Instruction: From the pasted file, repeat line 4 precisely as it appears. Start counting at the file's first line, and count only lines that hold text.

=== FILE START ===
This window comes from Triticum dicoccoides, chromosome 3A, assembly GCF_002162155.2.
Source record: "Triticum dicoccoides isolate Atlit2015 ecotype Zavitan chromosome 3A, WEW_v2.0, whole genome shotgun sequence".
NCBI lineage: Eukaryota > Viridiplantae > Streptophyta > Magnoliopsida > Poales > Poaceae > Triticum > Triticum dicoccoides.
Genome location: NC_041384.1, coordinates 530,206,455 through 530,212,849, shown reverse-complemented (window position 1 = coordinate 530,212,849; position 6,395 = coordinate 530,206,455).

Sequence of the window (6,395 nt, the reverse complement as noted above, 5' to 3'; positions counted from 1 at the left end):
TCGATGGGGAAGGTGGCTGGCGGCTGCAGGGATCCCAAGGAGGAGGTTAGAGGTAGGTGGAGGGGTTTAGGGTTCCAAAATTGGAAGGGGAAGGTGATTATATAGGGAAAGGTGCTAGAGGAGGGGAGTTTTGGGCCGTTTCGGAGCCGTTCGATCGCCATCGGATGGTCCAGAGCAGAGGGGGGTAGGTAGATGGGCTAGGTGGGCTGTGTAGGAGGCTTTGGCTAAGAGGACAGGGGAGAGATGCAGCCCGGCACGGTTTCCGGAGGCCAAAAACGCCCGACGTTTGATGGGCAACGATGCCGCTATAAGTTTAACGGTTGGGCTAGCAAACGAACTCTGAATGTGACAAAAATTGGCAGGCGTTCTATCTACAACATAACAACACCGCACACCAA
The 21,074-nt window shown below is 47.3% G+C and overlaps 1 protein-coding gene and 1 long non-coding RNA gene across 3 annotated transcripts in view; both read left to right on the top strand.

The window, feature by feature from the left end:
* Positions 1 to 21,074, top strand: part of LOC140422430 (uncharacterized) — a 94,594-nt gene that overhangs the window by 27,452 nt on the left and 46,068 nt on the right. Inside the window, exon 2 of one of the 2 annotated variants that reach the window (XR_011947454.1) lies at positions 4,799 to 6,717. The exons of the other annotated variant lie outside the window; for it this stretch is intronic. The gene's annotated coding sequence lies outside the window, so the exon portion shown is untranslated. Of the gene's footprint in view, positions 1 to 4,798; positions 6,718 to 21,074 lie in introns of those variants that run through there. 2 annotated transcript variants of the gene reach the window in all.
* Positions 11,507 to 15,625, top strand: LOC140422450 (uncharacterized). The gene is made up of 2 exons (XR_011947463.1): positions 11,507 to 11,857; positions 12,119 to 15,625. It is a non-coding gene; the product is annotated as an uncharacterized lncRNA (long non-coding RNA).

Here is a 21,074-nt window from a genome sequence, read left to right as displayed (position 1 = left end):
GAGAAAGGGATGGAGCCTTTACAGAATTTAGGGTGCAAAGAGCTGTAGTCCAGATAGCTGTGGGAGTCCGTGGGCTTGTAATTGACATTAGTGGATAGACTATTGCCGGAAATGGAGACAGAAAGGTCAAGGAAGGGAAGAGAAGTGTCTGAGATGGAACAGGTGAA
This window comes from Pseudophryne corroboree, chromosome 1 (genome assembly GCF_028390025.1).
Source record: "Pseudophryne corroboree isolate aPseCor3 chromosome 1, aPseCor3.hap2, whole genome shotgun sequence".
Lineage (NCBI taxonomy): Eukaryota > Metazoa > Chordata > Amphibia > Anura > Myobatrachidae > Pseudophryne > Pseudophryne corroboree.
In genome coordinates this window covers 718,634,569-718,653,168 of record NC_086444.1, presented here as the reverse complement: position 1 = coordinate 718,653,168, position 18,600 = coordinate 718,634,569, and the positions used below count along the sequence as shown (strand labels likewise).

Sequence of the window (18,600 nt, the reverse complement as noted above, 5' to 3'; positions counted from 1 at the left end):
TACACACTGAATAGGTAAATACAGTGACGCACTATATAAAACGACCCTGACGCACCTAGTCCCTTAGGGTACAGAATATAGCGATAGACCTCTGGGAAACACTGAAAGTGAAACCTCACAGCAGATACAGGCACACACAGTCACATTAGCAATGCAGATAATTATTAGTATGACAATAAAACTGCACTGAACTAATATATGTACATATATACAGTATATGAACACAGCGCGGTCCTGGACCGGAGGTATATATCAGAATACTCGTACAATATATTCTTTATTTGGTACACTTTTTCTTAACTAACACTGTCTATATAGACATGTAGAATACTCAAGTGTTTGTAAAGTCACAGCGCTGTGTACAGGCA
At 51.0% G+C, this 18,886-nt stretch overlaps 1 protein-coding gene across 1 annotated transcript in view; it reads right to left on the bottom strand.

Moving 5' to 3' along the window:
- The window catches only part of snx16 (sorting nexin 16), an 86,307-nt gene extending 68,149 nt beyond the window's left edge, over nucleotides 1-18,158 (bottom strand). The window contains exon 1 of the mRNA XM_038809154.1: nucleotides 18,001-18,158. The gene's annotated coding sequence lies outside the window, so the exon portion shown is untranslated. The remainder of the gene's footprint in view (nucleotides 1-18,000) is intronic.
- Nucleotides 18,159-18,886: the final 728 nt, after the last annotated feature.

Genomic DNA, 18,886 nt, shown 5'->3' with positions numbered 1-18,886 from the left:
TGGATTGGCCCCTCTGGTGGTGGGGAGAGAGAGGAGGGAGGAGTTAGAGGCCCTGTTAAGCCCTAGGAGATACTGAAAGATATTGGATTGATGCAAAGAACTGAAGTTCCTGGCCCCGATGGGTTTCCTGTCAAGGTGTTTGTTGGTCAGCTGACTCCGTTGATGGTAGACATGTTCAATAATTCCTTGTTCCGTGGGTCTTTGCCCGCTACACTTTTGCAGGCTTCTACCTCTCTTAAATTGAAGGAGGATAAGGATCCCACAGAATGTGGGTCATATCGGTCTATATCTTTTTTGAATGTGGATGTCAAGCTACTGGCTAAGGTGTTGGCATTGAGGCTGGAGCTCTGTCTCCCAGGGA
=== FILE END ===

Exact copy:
Genome location: NC_041384.1, coordinates 530,206,455 through 530,212,849, shown reverse-complemented (window position 1 = coordinate 530,212,849; position 6,395 = coordinate 530,206,455).